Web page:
Target apologise for CBGB’s tribute after backlash

The store was forced to apologise after a tribute to the legendary New York venue backfired

Target have apologised for a tribute they carried out to CBGB, the New York rock club which played host to many seminal bands during its history.

Last Saturday (July 21), Target opened a new store in NYC’s East Village with a facade that was similar in style to that of CBGB’s famous exterior.

Bands including Blondie and The Ramones played at the club at the height of their fame; the venue was seen as pivotal in the punk movement of the 1970’s and 1980’s.

Instead of “CBGB”, the store used “TRGT” and “BANDS” in bold lettering on a temporary facade similar to the CBGB’s original, together with a display with referenced the nightclub and included TRGT branded foam hands, t-shirts and posters.

The display quickly prompted a backlash. The New York Times posted interviews with musicians who reacted negatively to the tribute including Chris Stamey and Willie Nile, both of whom performed at the club before its closure in 2006.

Stamey, who played CBGB’s around 25 times both with his band, The dB’s, and as a sidekick to Alex Chilton and Richard Lloyd, was unimpressed with the tribute.

“I think it’s a pity that a teenager sees the Target store and thinks it’s all a cartoon,” he said of the store front.

Speaking about the legendary venue, Stamey said “it had the stink of the real,” adding that “everybody was trying to find something new at that time. Nobody is trying to find something new at Target.”

Nile – a regular performer at the club in 70’s and 80’s – said he “mourn[s] the loss of character and style” in the East Village, referring to the areas gentrification. He also described the tribute as “a drag.”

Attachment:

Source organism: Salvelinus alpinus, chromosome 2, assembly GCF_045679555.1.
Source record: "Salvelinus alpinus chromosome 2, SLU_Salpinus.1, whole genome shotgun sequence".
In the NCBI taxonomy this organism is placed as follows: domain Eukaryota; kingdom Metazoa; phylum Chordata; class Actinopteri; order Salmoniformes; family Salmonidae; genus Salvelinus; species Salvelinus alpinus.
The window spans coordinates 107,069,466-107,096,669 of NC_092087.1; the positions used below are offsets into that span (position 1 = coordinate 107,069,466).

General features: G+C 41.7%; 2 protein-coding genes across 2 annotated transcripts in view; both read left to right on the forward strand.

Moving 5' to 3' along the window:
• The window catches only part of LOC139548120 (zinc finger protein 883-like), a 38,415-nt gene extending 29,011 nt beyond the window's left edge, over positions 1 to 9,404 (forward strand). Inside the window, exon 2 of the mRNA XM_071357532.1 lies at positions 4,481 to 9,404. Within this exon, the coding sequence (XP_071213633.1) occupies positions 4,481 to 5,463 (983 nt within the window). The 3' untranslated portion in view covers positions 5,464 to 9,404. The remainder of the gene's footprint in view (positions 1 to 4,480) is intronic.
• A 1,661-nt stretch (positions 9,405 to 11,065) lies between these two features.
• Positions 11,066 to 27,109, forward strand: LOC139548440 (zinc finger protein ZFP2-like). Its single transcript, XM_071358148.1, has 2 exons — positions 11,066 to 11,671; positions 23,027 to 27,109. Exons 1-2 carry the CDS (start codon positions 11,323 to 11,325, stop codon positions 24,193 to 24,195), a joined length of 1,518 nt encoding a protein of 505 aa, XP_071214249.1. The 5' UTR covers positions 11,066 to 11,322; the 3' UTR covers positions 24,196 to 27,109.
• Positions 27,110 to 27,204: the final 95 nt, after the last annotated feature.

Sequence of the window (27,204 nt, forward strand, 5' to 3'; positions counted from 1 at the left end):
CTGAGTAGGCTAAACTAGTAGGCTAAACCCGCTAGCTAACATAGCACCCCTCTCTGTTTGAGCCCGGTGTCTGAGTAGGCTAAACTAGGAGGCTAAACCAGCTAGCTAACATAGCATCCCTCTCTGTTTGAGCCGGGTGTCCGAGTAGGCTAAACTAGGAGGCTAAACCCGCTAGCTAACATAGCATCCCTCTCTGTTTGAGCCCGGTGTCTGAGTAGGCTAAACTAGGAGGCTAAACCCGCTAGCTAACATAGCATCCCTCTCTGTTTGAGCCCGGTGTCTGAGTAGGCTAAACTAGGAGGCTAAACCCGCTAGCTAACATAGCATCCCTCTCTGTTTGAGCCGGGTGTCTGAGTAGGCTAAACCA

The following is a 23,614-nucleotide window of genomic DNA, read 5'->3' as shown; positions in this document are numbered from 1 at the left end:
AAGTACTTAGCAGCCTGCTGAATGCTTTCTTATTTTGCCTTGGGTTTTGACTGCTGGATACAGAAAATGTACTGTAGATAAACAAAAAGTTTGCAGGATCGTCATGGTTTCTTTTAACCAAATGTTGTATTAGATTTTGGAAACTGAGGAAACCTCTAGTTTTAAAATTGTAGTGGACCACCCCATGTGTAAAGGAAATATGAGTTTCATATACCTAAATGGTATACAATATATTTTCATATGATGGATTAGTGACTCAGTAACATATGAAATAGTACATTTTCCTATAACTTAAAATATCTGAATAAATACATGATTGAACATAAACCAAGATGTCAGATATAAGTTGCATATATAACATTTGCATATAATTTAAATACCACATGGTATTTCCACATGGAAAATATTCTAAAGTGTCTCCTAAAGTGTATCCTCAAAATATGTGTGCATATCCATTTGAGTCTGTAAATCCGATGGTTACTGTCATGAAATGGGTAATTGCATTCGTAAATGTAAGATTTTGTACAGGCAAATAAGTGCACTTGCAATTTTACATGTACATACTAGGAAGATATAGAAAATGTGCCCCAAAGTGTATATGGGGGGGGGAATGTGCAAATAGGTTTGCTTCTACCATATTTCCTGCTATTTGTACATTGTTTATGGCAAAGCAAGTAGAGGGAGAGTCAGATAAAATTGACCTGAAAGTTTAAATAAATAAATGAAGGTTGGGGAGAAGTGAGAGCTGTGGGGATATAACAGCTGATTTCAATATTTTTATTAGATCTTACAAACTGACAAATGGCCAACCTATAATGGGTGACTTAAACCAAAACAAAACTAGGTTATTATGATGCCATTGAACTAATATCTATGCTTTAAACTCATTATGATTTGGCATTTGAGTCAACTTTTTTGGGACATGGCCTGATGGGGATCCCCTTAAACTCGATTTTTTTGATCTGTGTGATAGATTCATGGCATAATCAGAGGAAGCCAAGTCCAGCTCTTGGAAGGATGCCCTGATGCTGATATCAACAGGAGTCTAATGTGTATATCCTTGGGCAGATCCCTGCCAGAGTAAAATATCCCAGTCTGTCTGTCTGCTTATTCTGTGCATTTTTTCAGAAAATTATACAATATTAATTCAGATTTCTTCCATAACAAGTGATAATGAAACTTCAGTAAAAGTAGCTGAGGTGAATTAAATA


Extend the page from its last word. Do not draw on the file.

On social, media, many reacted with anger, pointing out that it was the commercialisation of the area that forced CBGB to close originally when the owners of the building refused to renew CBGB’s lease.

Jeremiah Moss, the author of Vanishing New York – a book about the city’s gentrification – described it as “the most deplorable commodification of local neighbourhood culture I’ve ever witnessed” in a blog post.

Responding to the backlash, Target issued an apology. They said: “We often host a on-day celebration that shows the neighbourhood how excited we are to be part of their community.”

“We sincerely apologise if some event goers felt it was not the best way to capture the spirit of the neighbourhood.”

“We always appreciate guest feedback and will take it into consideration as we plan for future opening events.”

After 33 years, CBGB closed it doors in 2006 when its lease was not renewed; rock star and poet Patti Smith was the final performer at the historic venue.